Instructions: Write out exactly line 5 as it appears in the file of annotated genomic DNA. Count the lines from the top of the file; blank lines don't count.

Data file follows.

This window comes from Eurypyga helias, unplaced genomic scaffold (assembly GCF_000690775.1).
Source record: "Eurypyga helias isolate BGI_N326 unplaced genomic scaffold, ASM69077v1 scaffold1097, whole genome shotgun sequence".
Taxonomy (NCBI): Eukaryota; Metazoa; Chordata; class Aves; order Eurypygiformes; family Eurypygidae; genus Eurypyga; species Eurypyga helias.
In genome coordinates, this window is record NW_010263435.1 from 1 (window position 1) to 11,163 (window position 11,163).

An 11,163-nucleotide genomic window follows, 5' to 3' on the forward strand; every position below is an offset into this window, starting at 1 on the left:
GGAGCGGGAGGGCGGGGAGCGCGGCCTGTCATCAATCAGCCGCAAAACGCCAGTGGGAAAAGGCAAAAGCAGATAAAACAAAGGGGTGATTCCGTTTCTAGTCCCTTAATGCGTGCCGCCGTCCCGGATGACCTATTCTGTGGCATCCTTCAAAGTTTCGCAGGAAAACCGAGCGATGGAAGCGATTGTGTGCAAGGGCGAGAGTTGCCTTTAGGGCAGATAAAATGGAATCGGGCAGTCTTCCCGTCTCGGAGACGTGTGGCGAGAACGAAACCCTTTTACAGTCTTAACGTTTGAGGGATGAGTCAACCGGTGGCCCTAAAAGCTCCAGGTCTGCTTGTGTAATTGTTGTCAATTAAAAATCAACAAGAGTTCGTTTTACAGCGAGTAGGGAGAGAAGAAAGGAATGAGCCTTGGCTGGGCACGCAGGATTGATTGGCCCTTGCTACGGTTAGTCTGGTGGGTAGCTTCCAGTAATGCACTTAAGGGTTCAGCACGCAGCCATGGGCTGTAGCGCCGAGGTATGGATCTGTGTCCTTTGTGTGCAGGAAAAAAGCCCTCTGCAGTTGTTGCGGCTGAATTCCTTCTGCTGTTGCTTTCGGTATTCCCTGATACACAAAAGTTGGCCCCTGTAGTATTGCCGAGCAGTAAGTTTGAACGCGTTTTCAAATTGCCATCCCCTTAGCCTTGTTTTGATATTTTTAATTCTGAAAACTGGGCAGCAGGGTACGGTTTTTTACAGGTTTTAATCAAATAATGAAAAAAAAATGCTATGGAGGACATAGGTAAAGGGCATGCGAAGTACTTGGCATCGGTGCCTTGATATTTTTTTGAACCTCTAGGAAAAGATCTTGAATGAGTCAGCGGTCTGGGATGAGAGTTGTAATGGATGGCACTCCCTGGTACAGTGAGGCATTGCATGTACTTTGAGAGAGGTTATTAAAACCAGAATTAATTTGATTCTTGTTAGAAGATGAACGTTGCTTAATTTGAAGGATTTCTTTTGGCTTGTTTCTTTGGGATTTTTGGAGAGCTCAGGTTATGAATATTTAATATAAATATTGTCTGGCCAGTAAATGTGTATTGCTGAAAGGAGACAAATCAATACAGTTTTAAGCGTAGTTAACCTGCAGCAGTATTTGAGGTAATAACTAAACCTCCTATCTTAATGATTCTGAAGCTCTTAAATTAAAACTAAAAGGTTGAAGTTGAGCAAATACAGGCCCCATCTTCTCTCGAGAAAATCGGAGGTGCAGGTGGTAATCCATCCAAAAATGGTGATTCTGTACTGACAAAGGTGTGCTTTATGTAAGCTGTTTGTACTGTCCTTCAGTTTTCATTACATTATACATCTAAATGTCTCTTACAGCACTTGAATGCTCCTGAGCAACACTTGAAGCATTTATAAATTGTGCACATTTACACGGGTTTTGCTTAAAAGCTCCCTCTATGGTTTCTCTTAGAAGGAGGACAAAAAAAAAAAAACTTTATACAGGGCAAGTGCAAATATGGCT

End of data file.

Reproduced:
An 11,163-nucleotide genomic window follows, 5' to 3' on the forward strand; every position below is an offset into this window, starting at 1 on the left: